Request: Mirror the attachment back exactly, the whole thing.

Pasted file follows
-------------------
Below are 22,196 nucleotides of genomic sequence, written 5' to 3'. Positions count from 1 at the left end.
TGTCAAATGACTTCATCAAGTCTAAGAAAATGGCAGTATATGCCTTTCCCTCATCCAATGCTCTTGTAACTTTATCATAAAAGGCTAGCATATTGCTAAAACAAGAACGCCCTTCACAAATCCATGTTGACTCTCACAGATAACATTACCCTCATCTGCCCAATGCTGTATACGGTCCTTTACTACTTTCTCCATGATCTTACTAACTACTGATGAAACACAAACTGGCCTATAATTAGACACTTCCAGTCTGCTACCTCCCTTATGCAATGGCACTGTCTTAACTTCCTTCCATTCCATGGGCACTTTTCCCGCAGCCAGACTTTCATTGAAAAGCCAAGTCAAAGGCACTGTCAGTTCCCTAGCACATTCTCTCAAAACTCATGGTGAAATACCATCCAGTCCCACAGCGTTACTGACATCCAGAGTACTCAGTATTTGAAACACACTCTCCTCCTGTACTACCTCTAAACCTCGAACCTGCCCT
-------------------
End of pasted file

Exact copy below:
Below are 22,196 nucleotides of genomic sequence, written 5' to 3'. Positions count from 1 at the left end.
TGTCAAATGACTTCATCAAGTCTAAGAAAATGGCAGTATATGCCTTTCCCTCATCCAATGCTCTTGTAACTTTATCATAAAAGGCTAGCATATTGCTAAAACAAGAACGCCCTTCACAAATCCATGTTGACTCTCACAGATAACATTACCCTCATCTGCCCAATGCTGTATACGGTCCTTTACTACTTTCTCCATGATCTTACTAACTACTGATGAAACACAAACTGGCCTATAATTAGACACTTCCAGTCTGCTACCTCCCTTATGCAATGGCACTGTCTTAACTTCCTTCCATTCCATGGGCACTTTTCCCGCAGCCAGACTTTCATTGAAAAGCCAAGTCAAAGGCACTGTCAGTTCCCTAGCACATTCTCTCAAAACTCATGGTGAAATACCATCCAGTCCCACAGCGTTACTGACATCCAGAGTACTCAGTATTTGAAACACACTCTCCTCCTGTACTACCTCTAAACCTCGAACCTGCCCT